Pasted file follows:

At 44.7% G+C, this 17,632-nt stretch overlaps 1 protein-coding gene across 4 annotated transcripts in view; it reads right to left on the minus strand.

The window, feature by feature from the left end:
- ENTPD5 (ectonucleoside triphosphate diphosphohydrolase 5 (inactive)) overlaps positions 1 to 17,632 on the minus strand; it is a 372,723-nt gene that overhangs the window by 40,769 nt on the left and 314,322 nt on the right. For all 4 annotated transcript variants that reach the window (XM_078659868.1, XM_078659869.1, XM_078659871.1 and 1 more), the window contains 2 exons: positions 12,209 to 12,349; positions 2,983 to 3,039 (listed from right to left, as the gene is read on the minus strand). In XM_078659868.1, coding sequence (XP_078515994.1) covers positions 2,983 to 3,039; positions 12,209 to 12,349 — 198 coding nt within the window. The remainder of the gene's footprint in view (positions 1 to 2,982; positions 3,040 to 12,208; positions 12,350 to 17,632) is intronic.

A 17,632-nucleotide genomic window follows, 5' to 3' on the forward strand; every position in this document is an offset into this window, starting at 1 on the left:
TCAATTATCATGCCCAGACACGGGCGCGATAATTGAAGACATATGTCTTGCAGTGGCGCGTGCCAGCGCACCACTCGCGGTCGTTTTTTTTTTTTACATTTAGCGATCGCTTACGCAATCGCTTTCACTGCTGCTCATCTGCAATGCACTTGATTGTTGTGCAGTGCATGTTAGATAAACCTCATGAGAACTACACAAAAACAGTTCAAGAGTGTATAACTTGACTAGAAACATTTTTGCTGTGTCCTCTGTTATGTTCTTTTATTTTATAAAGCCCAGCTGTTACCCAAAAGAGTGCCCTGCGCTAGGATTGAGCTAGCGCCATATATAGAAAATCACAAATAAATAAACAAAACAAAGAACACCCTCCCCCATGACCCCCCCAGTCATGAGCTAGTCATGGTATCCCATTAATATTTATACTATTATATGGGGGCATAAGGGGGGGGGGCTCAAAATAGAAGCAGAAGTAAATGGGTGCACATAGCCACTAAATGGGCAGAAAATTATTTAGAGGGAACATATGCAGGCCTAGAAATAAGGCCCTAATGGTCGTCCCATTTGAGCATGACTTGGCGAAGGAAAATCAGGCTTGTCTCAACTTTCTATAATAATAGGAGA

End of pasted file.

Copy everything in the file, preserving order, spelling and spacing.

At 44.7% G+C, this 17,632-nt stretch overlaps 1 protein-coding gene across 4 annotated transcripts in view; it reads right to left on the minus strand.

The window, feature by feature from the left end:
- ENTPD5 (ectonucleoside triphosphate diphosphohydrolase 5 (inactive)) overlaps positions 1 to 17,632 on the minus strand; it is a 372,723-nt gene that overhangs the window by 40,769 nt on the left and 314,322 nt on the right. For all 4 annotated transcript variants that reach the window (XM_078659868.1, XM_078659869.1, XM_078659871.1 and 1 more), the window contains 2 exons: positions 12,209 to 12,349; positions 2,983 to 3,039 (listed from right to left, as the gene is read on the minus strand). In XM_078659868.1, coding sequence (XP_078515994.1) covers positions 2,983 to 3,039; positions 12,209 to 12,349 — 198 coding nt within the window. The remainder of the gene's footprint in view (positions 1 to 2,982; positions 3,040 to 12,208; positions 12,350 to 17,632) is intronic.

A 17,632-nucleotide genomic window follows, 5' to 3' on the forward strand; every position in this document is an offset into this window, starting at 1 on the left:
TCAATTATCATGCCCAGACACGGGCGCGATAATTGAAGACATATGTCTTGCAGTGGCGCGTGCCAGCGCACCACTCGCGGTCGTTTTTTTTTTTTACATTTAGCGATCGCTTACGCAATCGCTTTCACTGCTGCTCATCTGCAATGCACTTGATTGTTGTGCAGTGCATGTTAGATAAACCTCATGAGAACTACACAAAAACAGTTCAAGAGTGTATAACTTGACTAGAAACATTTTTGCTGTGTCCTCTGTTATGTTCTTTTATTTTATAAAGCCCAGCTGTTACCCAAAAGAGTGCCCTGCGCTAGGATTGAGCTAGCGCCATATATAGAAAATCACAAATAAATAAACAAAACAAAGAACACCCTCCCCCATGACCCCCCCAGTCATGAGCTAGTCATGGTATCCCATTAATATTTATACTATTATATGGGGGCATAAGGGGGGGGGGCTCAAAATAGAAGCAGAAGTAAATGGGTGCACATAGCCACTAAATGGGCAGAAAATTATTTAGAGGGAACATATGCAGGCCTAGAAATAAGGCCCTAATGGTCGTCCCATTTGAGCATGACTTGGCGAAGGAAAATCAGGCTTGTCTCAACTTTCTATAATAATAGGAGA